Portsmouth Institute Conference on Newman: Patrick Reilly
According to its Web site, the Cardinal Newman Society works to “renew and strengthen Catholic identity in Catholic higher education.” To that end, the organization’s president spoke on “Newman and the Renewal of Catholic Identity in Higher Education” at the Portsmouth Institute’s 2010 conference, here introduced by Portsmouth Abbey Headmaster James DeVecchi:
(The remainder of Mr. Reilly’s speech is available in the extended entry of this post.)
Reilly began with some statistics from a recent survey showing that students at Catholic universities still tend to drift toward the views of the secular political left on social issues (most prominently abortion and same-sex marriage), although as I recall, religious schools do mitigate the effect somewhat and also preserve the connection to the Church (among its adherents), presumably easing a future return to Catholic ethics. Still, Reilly’s argument is sound that Catholic institutions of higher learning have some readjustment to do when it comes to the balance between their religious mission and their educational mission.
Notably, following on Newman’s view of the university, Reilly emphasizes the environment. In Newman’s conception, the experience of college life was as important as the subject matter, and Reilly points out that many Catholic colleges put aside the Catholicism of faculty and staff in order to improve standing and educational product. As I said, there is an appropriate balance to be struck, but if professors and other institutional leaders are to be advisers and role models, it’s hardly reasonable to expect those who do not believe in the Church’s teachings to model them.
Reilly suggests that the control of campus life has been reduced to an administrative function that separates the intellectual and moral formation of students from their college experience. In other words, he believes that Newman’s view of such institutions as an opportunity for holistic life training has fallen out of fashion. I think he’s incorrect, here. The actuality — and the actual complaint that those who share our worldview should make — is that the training has become adverse to Catholic principles, in favor of those of the secular left. There is no void; the gap has just been left to non-Catholic — even anti-Catholic — forces with an interest in college-age adults to fill.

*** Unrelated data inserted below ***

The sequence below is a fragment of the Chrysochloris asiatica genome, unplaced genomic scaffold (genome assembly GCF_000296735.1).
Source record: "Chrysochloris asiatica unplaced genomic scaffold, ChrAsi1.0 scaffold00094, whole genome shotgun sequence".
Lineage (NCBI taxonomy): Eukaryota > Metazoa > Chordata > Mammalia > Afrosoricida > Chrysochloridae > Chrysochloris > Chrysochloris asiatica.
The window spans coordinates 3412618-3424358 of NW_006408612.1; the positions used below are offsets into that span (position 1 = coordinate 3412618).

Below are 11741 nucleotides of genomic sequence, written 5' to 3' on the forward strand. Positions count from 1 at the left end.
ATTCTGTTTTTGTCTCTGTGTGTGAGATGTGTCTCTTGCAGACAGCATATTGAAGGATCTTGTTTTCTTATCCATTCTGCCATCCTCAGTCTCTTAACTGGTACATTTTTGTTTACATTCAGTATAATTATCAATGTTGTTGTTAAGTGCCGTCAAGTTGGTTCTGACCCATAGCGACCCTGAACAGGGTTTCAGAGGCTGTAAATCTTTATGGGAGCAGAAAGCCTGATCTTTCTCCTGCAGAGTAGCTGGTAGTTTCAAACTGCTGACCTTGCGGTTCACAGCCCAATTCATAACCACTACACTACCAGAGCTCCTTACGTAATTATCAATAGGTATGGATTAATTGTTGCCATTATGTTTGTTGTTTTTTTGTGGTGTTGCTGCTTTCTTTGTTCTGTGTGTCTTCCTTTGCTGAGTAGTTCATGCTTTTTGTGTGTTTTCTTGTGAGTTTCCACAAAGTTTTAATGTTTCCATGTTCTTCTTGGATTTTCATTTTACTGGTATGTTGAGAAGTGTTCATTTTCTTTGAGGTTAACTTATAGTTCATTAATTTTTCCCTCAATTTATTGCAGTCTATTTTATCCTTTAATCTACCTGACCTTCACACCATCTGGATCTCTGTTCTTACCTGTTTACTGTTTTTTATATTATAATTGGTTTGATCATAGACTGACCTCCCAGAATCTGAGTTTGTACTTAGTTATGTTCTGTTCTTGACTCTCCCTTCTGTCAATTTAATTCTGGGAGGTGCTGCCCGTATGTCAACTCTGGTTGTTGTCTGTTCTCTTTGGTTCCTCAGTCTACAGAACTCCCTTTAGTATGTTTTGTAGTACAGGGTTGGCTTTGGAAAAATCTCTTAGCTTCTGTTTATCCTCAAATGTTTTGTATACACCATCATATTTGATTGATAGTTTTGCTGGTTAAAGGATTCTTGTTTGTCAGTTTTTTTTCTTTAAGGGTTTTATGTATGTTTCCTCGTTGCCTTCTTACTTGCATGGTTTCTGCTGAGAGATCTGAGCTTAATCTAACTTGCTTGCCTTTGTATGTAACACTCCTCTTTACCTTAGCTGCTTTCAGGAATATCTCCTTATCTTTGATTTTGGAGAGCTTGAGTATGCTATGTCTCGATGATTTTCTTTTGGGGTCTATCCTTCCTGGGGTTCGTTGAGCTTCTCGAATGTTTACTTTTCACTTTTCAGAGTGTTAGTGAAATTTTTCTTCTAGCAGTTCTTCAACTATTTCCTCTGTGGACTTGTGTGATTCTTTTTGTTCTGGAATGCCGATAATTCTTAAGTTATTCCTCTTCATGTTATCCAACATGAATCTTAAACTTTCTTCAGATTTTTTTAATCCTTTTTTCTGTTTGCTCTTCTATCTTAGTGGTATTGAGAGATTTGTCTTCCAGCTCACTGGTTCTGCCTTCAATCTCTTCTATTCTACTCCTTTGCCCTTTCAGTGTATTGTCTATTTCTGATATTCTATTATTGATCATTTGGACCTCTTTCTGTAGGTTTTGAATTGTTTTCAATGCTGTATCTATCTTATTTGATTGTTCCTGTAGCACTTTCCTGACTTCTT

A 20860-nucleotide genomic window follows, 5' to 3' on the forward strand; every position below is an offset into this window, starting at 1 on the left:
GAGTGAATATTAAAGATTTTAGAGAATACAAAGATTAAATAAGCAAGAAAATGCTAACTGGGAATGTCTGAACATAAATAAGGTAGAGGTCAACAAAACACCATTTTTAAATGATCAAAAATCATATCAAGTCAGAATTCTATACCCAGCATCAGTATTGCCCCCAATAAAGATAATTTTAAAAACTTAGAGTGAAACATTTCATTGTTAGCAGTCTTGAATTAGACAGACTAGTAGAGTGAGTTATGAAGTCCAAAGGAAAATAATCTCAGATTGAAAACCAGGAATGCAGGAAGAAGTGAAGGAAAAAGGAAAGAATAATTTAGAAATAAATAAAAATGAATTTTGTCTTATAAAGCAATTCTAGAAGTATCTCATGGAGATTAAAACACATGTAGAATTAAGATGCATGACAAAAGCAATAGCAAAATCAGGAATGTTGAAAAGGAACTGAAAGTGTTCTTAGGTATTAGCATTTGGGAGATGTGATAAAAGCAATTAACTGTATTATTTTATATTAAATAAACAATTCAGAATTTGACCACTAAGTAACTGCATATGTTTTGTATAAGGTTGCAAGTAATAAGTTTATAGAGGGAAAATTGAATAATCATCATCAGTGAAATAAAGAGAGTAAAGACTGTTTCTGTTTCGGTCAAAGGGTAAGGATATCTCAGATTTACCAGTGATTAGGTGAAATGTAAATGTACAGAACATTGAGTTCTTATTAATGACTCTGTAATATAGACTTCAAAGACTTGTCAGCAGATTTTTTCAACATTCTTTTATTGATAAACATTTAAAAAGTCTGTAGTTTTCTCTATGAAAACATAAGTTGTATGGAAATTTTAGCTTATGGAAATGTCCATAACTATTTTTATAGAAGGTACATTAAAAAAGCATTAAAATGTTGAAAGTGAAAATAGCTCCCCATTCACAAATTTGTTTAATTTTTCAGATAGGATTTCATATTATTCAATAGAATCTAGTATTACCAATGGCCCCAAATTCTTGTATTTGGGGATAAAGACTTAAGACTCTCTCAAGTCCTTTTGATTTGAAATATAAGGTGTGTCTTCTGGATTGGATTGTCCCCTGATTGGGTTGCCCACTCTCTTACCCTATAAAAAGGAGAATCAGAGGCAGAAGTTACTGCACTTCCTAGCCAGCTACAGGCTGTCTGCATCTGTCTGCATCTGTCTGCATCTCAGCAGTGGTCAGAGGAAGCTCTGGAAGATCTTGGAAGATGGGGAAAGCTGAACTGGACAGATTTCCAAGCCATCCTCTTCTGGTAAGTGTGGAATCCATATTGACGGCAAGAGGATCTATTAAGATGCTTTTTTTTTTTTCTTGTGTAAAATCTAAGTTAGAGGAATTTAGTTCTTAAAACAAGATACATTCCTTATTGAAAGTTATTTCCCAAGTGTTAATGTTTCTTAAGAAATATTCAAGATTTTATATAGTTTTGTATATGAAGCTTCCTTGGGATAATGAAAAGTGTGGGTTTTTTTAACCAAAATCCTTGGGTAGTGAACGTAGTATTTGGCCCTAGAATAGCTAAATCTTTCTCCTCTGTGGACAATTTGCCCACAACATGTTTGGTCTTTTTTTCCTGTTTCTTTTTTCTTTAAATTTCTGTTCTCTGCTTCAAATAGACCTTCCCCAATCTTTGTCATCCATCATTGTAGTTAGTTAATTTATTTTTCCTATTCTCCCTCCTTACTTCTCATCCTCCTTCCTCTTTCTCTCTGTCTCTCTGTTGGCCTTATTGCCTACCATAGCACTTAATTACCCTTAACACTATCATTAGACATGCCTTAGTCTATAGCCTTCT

On the matter of education, Reilly argues in line with Newman that universities cannot remove the existence of God from other topics and still present it as something possible. If believers’ concept of God is true, then every intellectual pursuit is ultimately a subset of knowledge of the divine. Religion, in other words, cannot be made a secondary elective to fill out students’ schedules in a subordinate way to “important” topics like science, math, and art, because the foundations of those subjects necessarily rest in existential questions, and they all continually run into ethical choices that they cannot answer by their own discipline.
This isn’t to say that every professor should be required to incorporate religion into the teaching of their courses. Rather, the claim is that a university cannot present its offering as comprehensive education if it dismisses a central topic of existence as unworthy of required research and debate.
An interesting moment came when Professor Paul Griffiths, who remained throughout the conference after his own lecture, ran into some disagreement with Reilly over the degree of concern that active Catholics should have regarding the Catholicity of Catholic schools. The Duke professor suggested, by way of argument, that the Catholic segments of non-Catholic schools are often stronger and more faithful to the Church’s teaching.
It’s an exchange worth considering in greater detail, but my initial thought was that parents and students should have the option between public and Catholic institutions, but insofar as they desire a Catholic one, it should be fully as advertised. Reilly’s premise, it seems to me, points in the direction of emphasizing Catholicity as a differentiation of Catholic universities rather than something to be de-emphasized.
In any case, it mightn’t be a bad idea for the Cardinal Newman Society, or some other organization, to rate all Catholic programs in all colleges and universities with respect to their fidelity to Church teaching and the opportunities that they offer for participation in a Catholic campus culture.